Many people do not appreciate the skill of stand-up comedians and performers and in particular their ability to seemingly ad lib vast portions of their shows, that are actually well rehearsed and worked out in advance.
An example of this technique was apparently evidenced by the late great Frankie Howerd who’s ‘catchphrases’ included a series of non verbal means of communication and random inane noises - all of which appeared to be done in such a way that the audience would think they were seeing an entirely unique performance when in fact every single movement and uttering was completely scripted.
I first noticed the phenomena subsequent to seeing Newcastle-Upon-Tyne native Ross Noble in the Ulster Hall in Belfast. The show was the first time I understood that the rows of seats are so close together there so as to prevent you literally ROFL-ing and causing a fire hazard of yourself.
I belly laughed so much during that one hundred and twenty minutes I thought I’d have worked my stomach out to such a degree that I’d be heading home with a six-pack!
I had seen Ross on the television a bit over the years but not to any great degree as, like Northern Ireland comic Jim Eoin, he was living for much of his time in Australia.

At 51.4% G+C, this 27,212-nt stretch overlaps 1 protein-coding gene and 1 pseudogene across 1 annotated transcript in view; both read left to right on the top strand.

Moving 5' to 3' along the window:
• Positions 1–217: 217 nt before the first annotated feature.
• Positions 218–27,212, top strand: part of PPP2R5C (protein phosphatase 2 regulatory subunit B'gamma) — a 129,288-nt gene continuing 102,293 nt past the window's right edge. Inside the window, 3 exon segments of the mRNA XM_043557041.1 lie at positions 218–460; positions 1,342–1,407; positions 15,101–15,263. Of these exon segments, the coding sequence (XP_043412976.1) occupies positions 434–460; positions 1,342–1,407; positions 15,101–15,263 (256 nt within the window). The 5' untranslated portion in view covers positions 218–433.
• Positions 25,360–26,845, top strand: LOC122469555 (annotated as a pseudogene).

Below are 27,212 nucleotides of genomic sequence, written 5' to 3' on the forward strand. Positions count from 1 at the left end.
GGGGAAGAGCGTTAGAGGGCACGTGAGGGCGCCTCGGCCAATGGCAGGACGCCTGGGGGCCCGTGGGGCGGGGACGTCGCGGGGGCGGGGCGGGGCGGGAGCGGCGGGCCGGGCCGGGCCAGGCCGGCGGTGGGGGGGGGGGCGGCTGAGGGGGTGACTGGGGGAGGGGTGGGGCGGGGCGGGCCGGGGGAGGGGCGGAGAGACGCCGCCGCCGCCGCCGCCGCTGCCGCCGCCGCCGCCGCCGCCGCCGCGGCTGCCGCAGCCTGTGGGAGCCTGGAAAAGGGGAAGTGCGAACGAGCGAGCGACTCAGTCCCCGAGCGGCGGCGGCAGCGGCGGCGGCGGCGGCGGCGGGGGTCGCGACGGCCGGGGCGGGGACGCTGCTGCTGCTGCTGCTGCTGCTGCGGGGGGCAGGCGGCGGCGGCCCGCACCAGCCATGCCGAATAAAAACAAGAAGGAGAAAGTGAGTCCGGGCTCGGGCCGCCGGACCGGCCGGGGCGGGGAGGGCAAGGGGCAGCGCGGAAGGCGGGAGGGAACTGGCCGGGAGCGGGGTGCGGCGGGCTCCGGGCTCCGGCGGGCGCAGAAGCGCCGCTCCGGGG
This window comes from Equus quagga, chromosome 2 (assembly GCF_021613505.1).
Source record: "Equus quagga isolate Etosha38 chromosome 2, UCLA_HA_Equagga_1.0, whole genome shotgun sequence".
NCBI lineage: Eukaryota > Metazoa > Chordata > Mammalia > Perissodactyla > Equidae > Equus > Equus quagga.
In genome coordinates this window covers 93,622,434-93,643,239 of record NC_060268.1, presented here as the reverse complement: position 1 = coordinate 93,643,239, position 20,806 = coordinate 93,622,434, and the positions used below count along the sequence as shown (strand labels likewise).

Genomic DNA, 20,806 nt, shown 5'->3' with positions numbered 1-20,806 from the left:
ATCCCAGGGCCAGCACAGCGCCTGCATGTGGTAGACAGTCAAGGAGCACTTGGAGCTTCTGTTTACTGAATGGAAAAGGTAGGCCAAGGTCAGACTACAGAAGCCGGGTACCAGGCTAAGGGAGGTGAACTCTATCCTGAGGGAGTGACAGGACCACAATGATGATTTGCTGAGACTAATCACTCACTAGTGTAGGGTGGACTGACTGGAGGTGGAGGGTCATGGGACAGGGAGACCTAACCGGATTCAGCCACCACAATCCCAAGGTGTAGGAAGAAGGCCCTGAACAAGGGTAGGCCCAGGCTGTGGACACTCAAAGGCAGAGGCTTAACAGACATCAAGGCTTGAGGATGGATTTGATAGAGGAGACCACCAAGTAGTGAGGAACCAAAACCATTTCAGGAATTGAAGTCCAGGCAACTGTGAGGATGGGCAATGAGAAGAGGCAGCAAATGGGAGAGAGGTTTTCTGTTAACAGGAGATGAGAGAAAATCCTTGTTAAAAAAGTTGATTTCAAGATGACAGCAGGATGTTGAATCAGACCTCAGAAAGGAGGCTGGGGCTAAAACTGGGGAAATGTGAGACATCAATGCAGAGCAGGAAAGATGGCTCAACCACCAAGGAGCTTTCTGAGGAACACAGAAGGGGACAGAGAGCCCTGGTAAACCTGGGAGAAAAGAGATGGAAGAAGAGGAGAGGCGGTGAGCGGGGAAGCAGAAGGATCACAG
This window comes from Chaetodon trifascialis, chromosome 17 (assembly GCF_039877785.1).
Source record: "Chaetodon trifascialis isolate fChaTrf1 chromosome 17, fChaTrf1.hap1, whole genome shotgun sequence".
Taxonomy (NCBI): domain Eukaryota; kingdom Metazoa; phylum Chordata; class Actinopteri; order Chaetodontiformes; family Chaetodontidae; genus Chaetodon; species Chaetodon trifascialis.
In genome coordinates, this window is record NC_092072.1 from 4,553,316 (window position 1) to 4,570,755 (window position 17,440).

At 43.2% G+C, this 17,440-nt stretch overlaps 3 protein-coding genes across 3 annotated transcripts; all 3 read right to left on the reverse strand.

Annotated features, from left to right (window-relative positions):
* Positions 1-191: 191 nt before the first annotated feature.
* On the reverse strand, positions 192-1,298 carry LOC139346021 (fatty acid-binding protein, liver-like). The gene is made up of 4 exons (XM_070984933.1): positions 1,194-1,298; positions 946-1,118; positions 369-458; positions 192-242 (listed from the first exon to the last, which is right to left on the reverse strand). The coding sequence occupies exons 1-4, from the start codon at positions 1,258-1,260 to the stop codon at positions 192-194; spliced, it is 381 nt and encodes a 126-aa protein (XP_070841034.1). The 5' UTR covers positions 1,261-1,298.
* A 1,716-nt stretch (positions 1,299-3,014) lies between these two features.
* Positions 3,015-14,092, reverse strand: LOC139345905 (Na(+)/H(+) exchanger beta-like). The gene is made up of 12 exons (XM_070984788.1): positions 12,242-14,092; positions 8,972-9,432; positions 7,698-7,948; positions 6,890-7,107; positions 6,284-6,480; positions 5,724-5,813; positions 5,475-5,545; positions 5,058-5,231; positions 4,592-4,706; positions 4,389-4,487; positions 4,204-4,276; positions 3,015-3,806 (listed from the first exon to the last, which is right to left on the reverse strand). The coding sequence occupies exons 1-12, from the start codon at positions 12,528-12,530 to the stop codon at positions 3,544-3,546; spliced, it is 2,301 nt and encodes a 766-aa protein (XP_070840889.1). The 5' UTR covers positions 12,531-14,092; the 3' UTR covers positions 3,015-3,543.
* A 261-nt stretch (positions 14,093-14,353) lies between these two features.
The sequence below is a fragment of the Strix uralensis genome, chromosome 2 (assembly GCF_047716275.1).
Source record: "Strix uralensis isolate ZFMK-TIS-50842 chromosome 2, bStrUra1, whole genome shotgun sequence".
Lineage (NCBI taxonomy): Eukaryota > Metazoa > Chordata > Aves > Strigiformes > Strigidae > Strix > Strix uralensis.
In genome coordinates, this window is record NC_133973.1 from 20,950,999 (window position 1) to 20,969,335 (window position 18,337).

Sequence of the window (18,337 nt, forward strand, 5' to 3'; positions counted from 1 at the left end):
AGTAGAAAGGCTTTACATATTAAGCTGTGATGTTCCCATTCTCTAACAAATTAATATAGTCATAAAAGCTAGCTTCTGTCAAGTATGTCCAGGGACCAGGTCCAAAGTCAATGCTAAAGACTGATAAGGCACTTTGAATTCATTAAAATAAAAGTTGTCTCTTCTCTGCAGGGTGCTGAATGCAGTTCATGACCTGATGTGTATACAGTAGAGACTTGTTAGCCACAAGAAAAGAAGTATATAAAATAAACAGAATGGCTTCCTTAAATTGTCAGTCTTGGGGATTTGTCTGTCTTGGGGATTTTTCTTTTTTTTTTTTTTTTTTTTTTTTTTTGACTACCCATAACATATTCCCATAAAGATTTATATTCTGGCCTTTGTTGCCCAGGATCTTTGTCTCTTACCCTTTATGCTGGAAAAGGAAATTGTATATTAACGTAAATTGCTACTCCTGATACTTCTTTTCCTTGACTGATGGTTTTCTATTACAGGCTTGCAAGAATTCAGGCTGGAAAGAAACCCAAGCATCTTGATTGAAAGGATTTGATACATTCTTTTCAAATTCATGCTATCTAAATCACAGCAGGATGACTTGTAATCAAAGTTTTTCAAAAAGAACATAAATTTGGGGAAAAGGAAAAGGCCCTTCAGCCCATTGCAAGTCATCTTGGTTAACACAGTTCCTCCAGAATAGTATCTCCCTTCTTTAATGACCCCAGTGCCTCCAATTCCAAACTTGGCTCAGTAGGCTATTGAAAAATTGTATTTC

It’s only when you see some of these people in the live setting of a theatre that you appreciate why they were let on the box in the first place.
What totally blew me away was that within a couple of minutes of starting Mr Noble started riffing off an audience member and came up with about 15 or 20 minutes of banter that could ONLY have come from that interaction. And the show continued that way until it was finished.
I was amazed by the experience, I thought, ‘I knew he was going to be good, but that was seriously impressive.’ And also ‘I wonder what he meant to talk about tonight that he plainly didn’t have time to do because he was so busy dealing with all the improvised gags?’
Some 15 years earlier I had seen another late great of the comedy circuit, Sean Hughes in the same Belfast venue and been wowed by him in a show that followed the expected format of a well worked out routine, professionally delivered. The only audience interaction I remember him making was asking if there were any cohabiting couples in the audience. A sizeable amount of roars and cheers went up and then he asked if there was any single people living alone to which there was a deathly silence. Sean used the contrast in the two responses to illustrate a point that when you’re single and you live on your own you forget how to speak.
So you can tell that his show was much more cerebral than Ross’s but I became such a devotee of Sean’s I even joined his fan club to keep up to date with what he was doing. His comic musings would be sent out every so often by his erstwhile assistant Sue, who would compile a stapled booklet of black and white typed A4 pages that I would look forward to reading. As the common courtesy I was ingrained with dictated, I would always send a little thank-you note and as a result we became quite friendly despite never meeting. I don’t believe that I was the only member of the Sean Hughes Fan Club but I did seem to win all the competitions.